NFC North Overview

The Green Bay Packers have ruled the rough and tough NFC North as division champions the last three seasons, but their reign may be coming to an end.

The Minnesota Vikings, who have been on the verge of dethroning the Packers the past two seasons only to succumb to late-season collapses, should be the early-season favorite to win the division after making moves to improve their problematic defense this offseason.

The free-agent signings of cornerback Fred Smoot and defensive tackle Pat Williams and the trades for linebackers Napoleon Harris and Sam Cowart dramatically changed the complexion of Minnesota's defense. Despite the trade of Randy Moss to Oakland, the Vikings should also remain a very compelling offensive team.

Free-agent wide receiver Travis Taylor was added to provide depth, and one of the draft's top receivers (Braylon Edwards or Mike Williams ) could be selected with the seventh overall pick. With a healthy Michael Bennett running the ball and quarterback Daunte Culpepper leading the way, the Vikings – barring another meltdown – should live up to their high expectations.

The Detroit Lions could be the NFC North's surprise team. Showing gradual improvement under head coach Steve Mariucci , the Lions appear poised to compete for the playoffs as a wild card.

Hard-hitting safety Kenoy Kennedy has been added to an improving Detroit defense. Offensively, the Lions upgraded the interior of the line by signing guard Rick DeMulling from Indianapolis and they added a quality quarterback in Jeff Garcia to compete with Joey Harrington. Garcia could end up as the starter due to his knowledge of the West Coast offense and his experience playing for Mariucci in San Francisco.

With a determined outlook toward the future, the Lions have built a solid foundation and don't have the numerous roster issues that have plagued the team in the past. While questions remain regarding depth at wide receiver and offensive right tackle, the Lions, with the 10th selection in the draft, should have the opportunity to select a player who will be of immediate help at either position.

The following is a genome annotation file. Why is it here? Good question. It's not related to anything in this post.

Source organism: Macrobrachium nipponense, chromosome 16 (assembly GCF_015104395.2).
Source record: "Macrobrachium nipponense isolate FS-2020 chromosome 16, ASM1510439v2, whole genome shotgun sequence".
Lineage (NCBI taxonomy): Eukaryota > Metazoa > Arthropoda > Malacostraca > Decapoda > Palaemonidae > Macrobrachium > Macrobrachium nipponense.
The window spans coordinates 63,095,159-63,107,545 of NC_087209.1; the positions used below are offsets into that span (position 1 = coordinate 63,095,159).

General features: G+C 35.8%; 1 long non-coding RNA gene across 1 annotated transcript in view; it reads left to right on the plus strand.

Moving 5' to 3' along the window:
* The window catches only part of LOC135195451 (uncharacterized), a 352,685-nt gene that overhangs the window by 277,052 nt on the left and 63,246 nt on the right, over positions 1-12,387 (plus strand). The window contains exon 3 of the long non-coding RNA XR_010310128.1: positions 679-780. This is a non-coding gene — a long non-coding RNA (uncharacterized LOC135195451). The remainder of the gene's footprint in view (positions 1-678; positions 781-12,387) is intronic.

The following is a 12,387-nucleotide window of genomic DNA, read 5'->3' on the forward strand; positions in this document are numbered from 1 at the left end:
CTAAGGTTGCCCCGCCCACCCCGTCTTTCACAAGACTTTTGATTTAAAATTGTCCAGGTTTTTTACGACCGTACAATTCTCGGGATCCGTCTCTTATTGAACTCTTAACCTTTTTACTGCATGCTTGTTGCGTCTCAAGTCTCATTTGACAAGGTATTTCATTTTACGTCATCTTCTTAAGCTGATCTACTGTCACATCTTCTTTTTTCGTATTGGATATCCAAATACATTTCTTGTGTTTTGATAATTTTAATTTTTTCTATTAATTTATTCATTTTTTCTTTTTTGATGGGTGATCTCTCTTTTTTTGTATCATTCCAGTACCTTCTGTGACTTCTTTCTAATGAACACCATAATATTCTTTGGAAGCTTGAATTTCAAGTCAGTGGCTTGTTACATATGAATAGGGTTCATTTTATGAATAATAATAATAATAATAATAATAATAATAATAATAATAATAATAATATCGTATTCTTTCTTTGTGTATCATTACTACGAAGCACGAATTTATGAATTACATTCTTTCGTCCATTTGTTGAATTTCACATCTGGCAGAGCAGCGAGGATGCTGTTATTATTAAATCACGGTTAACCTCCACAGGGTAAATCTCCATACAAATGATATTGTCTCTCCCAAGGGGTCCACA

Work-in-progress may be the best description of the Chicago Bears .

Head coach Lovie Smith has been proactive in his approach to improving a Bears team which was respectable on defense but almost an embarrassment on offense. With Ron Turner replacing Terry Shea as offensive coordinator, quarterback Rex Grossman returning from knee surgery and free agent Muhsin Muhammad stepping in as the No. 1 receiver, the Chicago offense should have quite a different look this season. A change in scheme and protection is expected to take the focus off an offensive line which surrendered 66 sacks, as John Tait moves from right tackle to left tackle to make room for the newly acquired Fred Miller.

In the draft, the Bears may trade down slightly from the No. 4 selection to acquire additional picks and continue their rebuilding. But securing the services of a top-notch running back or wide receiver may be too enticing.

In Green Bay, as the offense goes, so go the Packers. A lack of starting quality players in the defensive backfield and questionable depth could be the undoing of the defending division champs, though.

Quarterback Brett Favre is expected to return to lead an offense that was consistent in 2004, but he will be without the ever-reliable guard tandem of Marco Rivera and Mike Wahle. Their departures place an increased amount of pressure on Favre.

The reigns of the defense were handed over to former Dolphins defensive coordinator Jim Bates. With the Packers coming off another season in which the defense played poorly, Bates will have the unenviable task of putting together a unit that's lacking quality and depth at most positions. Bates has toyed with the notion of moving Nick Barnett to weak-side linebacker and Na'il Diggs to strong-side linebacker to maximize their athletic ability in what is being deemed an aggressive, quick-reacting defense.

While the Packers will not pass on the best player available in the draft's first round, they may slightly alter their strategy if a need player/position remains on the board without a significant drop in talent. With three selections among the first 58 picks, Green Bay should improve its roster. But if the Packers fail to do so, they could be looking up at the rest of the division – a sight they haven't experienced in a long time.

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